Work Smarter, Not Harder
By: Peter NestlerYesterday I had a performance in Hayfork, CA. If you've never had the opportunity to drive through NorCal, it's quite an adventure, especially if you get off the interstate and drive along the mountain roads. The roads are quite windy and can become very steep at a moments notice. Most of the drive was spent at about 30 mph as I was pulling a loaded down trailer. One thing I found interesting is that I rarely touch the brake when driving downhill through the mountains, but I found myself stuck behind a guy that practically stood on his brake pedal through every downhill segment. What gives?
I remember as a child wondering why you need the 1-2 and 3 gears on an automatic, isn't the point of having an automatic no shifting? Someone had once told me that to control downhill speed while driving in the mountains, just downshift to first or second gear and let the engine do the work, so that's what I do. The vehicle in front of me will no doubt seriously reduce the life span of his brakes if he spends much time at all in the mountains. Not to mention the fact that he was physically doing a lot more work than I was, even though I was pulling a trailer and he had an empty car.
Exercise is very similar to this, if you do things incorrectly there's a good chance you'll reduce the life span of your parts. Even if there's no correlation to how long a body part works, you're still putting in a lot more effort than you need to. As an example, I was working with a jump rope team a couple days ago and I was helping one of the jumpers work on her T.J. Triple Cross. She was having a difficult time coming out of it in the air and it kept catching on her foot. Anytime you're learning a multiple under skill, or you're consistently missing on one part, it's always best to walk through it on the ground to make sure you have the motions down in single bounce so that you know where everything needs to go when you take it into the air. So I had her show me the steps. 1) Side Swing. 2) Toad on same side of body as side swing. 3) Bring arms out and return to regular jumping position...Hold it! Step 3 had a slight problem that needed to be addressed.
What I noticed was a common error that many people have when doing a toad. When coming out of the toad, the leg that is on the ground and has been supporting the body weight is kicked backward as they rock onto their front foot. This doesn't seem like too much of an issue when you're doing a toad on the ground by itself, but it does present an issue if you ever try to do a combination of skills or when you're adding it to a multiple under. The reason it's an issue is that your body weight and posture are in a very tough stance to go to any other skill. In the case of the T.J. that foot kicking back on the landing is catching the rope as it's way behind her and the rope is catching it. A proper toad would have you jumping off the supporting foot and landing on both feet at the same time. This puts you in a position to continue jumping and when done in the air, it minimizes the opportunities for the rope to catch you. The other side to this is that when done properly, you're using less energy than the other way, it's not a lot, but if you are overworking on every jump, you'll wear out a lot faster.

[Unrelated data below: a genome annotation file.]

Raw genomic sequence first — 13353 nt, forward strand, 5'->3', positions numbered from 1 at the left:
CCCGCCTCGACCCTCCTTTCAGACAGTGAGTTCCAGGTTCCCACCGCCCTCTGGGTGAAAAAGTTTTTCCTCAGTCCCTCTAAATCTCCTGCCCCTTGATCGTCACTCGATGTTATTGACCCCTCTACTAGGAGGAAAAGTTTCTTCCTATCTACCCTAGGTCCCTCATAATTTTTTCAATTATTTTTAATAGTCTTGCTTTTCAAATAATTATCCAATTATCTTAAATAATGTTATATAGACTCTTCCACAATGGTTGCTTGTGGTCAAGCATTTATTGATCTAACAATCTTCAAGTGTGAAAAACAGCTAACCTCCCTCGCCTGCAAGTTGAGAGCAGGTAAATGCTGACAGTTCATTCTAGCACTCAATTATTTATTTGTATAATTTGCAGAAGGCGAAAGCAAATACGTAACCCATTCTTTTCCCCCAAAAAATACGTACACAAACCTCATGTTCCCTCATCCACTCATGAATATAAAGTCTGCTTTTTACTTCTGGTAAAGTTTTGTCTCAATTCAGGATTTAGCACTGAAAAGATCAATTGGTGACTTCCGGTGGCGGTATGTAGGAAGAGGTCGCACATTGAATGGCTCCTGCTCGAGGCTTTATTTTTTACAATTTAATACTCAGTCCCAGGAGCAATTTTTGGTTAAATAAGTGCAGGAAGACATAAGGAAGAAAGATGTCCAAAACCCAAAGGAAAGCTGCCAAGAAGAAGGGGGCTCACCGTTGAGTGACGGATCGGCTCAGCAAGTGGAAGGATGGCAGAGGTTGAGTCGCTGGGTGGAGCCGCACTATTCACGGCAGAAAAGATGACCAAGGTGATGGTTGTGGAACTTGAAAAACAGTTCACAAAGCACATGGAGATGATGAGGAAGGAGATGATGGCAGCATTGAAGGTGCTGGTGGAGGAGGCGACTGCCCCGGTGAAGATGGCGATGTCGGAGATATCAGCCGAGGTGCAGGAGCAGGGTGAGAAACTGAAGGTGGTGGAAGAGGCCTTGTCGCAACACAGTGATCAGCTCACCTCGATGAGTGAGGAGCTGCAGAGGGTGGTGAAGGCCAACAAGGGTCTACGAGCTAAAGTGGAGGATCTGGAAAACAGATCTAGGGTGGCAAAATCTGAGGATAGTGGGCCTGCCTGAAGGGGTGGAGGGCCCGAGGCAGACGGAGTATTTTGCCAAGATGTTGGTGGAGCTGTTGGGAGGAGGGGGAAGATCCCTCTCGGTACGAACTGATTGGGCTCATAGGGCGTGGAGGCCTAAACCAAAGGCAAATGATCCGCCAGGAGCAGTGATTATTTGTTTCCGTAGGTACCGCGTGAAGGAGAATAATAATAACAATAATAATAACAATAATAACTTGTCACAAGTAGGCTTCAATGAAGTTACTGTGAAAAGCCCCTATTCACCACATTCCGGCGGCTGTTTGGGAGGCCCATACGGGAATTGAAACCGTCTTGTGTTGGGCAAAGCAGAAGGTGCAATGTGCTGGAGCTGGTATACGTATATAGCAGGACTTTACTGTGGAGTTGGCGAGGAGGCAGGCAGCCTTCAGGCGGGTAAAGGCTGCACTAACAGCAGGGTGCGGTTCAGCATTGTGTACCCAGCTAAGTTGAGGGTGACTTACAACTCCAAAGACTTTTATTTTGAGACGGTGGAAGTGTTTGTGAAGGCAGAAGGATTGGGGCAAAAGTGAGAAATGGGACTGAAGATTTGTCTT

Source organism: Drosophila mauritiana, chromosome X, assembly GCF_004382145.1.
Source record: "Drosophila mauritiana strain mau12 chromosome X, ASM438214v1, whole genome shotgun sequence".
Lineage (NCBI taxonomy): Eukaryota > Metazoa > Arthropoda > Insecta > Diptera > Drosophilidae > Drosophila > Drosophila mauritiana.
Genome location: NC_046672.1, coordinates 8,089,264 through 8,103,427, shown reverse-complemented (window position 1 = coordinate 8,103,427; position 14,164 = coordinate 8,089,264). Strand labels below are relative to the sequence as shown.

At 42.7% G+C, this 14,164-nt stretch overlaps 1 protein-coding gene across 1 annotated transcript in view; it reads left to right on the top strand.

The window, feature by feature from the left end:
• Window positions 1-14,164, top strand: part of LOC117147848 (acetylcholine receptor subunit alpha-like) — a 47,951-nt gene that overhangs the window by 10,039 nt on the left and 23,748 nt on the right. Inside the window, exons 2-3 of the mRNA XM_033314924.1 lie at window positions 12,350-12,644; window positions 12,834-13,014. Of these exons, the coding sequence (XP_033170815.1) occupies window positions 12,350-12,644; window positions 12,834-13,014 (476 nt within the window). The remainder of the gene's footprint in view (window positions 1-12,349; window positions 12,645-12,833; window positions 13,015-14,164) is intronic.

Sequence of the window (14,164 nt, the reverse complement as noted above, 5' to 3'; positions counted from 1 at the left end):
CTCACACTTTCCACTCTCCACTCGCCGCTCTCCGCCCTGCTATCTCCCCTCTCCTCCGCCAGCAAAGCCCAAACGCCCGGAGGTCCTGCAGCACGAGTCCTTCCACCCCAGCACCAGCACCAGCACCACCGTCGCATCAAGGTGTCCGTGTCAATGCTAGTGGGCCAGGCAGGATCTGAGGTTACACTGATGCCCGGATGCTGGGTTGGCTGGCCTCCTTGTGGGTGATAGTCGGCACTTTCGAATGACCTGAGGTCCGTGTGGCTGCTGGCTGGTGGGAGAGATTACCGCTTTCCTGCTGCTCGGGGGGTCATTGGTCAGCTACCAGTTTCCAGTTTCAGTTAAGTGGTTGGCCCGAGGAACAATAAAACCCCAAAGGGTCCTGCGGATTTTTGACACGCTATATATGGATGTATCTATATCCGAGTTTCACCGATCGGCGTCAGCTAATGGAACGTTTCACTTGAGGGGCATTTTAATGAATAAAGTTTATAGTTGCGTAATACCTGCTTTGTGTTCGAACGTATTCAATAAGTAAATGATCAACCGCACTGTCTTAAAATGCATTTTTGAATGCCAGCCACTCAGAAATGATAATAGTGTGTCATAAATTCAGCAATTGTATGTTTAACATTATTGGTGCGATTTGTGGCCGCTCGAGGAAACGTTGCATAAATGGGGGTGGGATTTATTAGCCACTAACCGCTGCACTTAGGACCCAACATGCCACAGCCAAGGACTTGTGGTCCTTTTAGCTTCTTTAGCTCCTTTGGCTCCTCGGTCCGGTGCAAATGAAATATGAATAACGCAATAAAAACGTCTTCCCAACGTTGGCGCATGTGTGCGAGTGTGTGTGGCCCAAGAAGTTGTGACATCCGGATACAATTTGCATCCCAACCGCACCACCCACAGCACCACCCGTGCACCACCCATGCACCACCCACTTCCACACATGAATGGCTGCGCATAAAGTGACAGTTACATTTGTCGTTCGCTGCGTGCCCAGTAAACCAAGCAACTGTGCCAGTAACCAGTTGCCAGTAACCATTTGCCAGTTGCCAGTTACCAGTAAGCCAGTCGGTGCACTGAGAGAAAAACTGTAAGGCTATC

Take time to learn how to do skills properly and everything about what you do will be better. You'll be much more efficient and you'll look better doing the skills. If you're just getting started in jump rope or you've been doing it a while the best thing you can do is take the time to look at how a skill is supposed to be done and evaluate yourself in light of that. The best way that I've found to do this is a mirror. Whenever I can I like to jump rope in front of one and it has nothing to do with the amazing figure that stands in front of me. I want to make sure things are correct. I look at everything, hand, shoulder, foot, leg, arm, etc. placement. I check it out from the front, the back the side. I want to make sure that it looks correct and if there's anything I can change I fix it.
The biggest wake up call I had to this was the 1996 National Competition. My team had an amazing year and swept the tournament, I had been the only competitor that year to medal in all 9 events. We were really happy with our results, but I remember watching the tournament on ESPN and all I could remember was how awful I looked when doing speed. My left shoulder was a good 3 inches lower than my right one and it looked terrible! I immediately got out my rope, stood in front of the mirror and jumped. I was amazed that I had never seen it before, but sure enough, that's what I looked like. Ever since then I have been extremely conscious of how I look when jumping. I force myself to level my shoulders and constantly check to make sure they're correct.
Form and posture are very important when doing skills in rope skipping. It's not enough to just be able to make a trick, you need to make it look good. The secret to this is LOTS of practice, but you need to start with knowing how to do the skills correctly. Practice makes permanent, if you do something incorrectly and practice it that way, you'll always do it wrong. Learn correct to start with and you'll be way ahead in the long run.
Early Primary School